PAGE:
"It's retired now," Law joked. "I always told Bubba that they finally retired our number and that was
kind of a sore spot with him that they didn't retire it until quite a few years later."

During his playing days from 1967 through 1969, the Spartans posted records of 3-7, 5-5 and

"We had 11 high school All-Americans on my freshman team," Law explained. "We're talking
about the middle sixties when they were having the riots up in Detroit and we were a little
different - we had big afros and the granny glasses. It was a very trying time. It was a growth
period for us and academically on our freshman team out of 13 black athletes - 11 graduated,
which at that time was unheard of.

"I started every game and played defensive tackle at first and then switched to linebacker. We
made some strange choices as far as some of the guys who were playing. If we had left Jack
Pitts at quarterback things might have been different, but they moved him to defensive back and
he broke his neck and we were all very upset about that and he never played another down of

Law had some outstanding moments for the Spartans.

He started as sophomore and recorded 71 tackles. Against Syracuse in his junior season he
had six tackles in a 14-10 victory, and as a senior he had a 70 yard interception return against
Washington to preserve a 27-11 win, and he sacked SMU quarterback Chuck Hixson three
times as the Spartans beat the Mustangs 23-15.

"Hixson was one of the best quarterbacks we had ever seen," Law said. "He had a great arm. I
had a big interception against Washington and the coach gave the game ball to Don Highsmith,
which is kind of funny."

Law made second team All Big Ten as a junior and was first team All Big Ten as a senior. He
was also named to the Notre Dame 20-year All-Opponent team.

Law took a moment to reflect on his head coach at Michigan State Duffy Daugherty.

"He was gregarious and a recruiting specialist," Law recalled. "He had a very good knowledge
of the game and he knew how to manage coaches and he had some of the best - Al Dorow,
Hank Bullough and George Perles all of them came up under him."

Law graduated from Michigan State and tried to land a spot in pro football.

"I was with the Steelers and I was hurt in a pre-season game against Miami," Law stated. "After
the exhibition season I went to the last cut - they had a lot of linebackers and I got the axe.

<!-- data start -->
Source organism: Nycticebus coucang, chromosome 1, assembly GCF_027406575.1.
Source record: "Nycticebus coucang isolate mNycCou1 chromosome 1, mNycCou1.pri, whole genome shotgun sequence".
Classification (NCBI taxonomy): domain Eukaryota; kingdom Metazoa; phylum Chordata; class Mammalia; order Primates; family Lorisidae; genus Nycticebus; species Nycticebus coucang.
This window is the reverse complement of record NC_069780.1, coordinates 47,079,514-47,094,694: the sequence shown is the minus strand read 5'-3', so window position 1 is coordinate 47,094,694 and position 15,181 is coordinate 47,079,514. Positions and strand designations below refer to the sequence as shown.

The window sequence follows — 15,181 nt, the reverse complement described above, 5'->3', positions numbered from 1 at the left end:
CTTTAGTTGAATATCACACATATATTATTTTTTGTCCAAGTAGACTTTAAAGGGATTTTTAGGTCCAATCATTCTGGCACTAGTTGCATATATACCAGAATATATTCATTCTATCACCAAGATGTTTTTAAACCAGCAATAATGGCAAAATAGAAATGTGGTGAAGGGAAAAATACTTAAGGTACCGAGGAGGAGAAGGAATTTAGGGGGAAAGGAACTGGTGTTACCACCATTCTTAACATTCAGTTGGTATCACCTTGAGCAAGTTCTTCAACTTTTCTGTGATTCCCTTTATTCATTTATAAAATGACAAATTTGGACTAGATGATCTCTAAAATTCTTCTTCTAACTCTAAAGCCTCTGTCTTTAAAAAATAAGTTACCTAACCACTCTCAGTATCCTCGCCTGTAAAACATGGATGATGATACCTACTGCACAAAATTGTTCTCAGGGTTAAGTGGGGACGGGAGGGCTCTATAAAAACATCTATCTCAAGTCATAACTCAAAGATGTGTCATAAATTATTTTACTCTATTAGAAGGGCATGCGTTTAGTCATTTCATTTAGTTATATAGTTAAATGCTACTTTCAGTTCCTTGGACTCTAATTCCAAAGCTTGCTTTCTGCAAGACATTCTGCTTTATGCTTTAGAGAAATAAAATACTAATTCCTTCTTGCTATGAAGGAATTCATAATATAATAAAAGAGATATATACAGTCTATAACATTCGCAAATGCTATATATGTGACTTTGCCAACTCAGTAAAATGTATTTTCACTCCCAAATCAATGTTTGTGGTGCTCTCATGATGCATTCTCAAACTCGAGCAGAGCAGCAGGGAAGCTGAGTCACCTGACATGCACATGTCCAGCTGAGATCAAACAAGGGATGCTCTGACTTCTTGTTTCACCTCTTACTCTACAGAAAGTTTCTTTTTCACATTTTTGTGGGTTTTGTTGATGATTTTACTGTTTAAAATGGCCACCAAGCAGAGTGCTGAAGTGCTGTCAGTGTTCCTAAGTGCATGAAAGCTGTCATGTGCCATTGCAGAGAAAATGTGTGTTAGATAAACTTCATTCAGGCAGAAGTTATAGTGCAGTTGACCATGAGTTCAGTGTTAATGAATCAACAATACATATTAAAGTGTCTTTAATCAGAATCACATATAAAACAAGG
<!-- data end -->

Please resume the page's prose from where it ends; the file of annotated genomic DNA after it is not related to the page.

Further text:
Coach Noll told me to go to a semi-pro team in Yorktown and I ended up going down to Norfolk
and they had Otis Sistrunk and Nelson Munsey. The next year, I went to Denver and I knew
Coach Lou Saban, but I injured my knee and I decided to go back and get my masters degree in

Law moved to Atlanta and worked for Maynard Jackson and then he helped run the CETA
program. Then he worked with Therapeutic Recreation for seven years. Then he wrote
programs for the city of Atlanta. He got married to a girl he worked with and they moved to Erie,
PA. He and his brother Scott went to Mortuary Science School from 1983 to 1987. In 1987 he
went to Memphis and he worked for the Housing Authority.

He returned to Atlanta in 1990 and worked for the school system. His parents became ill in 1994
and he returned to Brownsville and took care of them and ran the funeral business. His mother
passed away in 1997 and he came back from Atlanta to take care of his father in 1999 and he
passed away in 2000. He continued to work at the funeral home and was walking five miles a
day and he developed congestive heart failure and diabetes - two ailments that he is battling
today. He had two heart bypass surgeries within a year.

Law, 70, is retired and separated from his wife. He resides in Uniontown, Pa. He has two sons
and a daughter.

Law looks back with a great deal of satisfaction on his athletic career and his days in

"You can't find better people," Law opined. "The Mon Valley and Fayette County - if you can
survive Fayette County, Washington County and Donora - they prepared you for the world as far
as dealing with people. You have a hard working work ethic here. In my era you had honest
people, and they gave you their word and they stuck to it."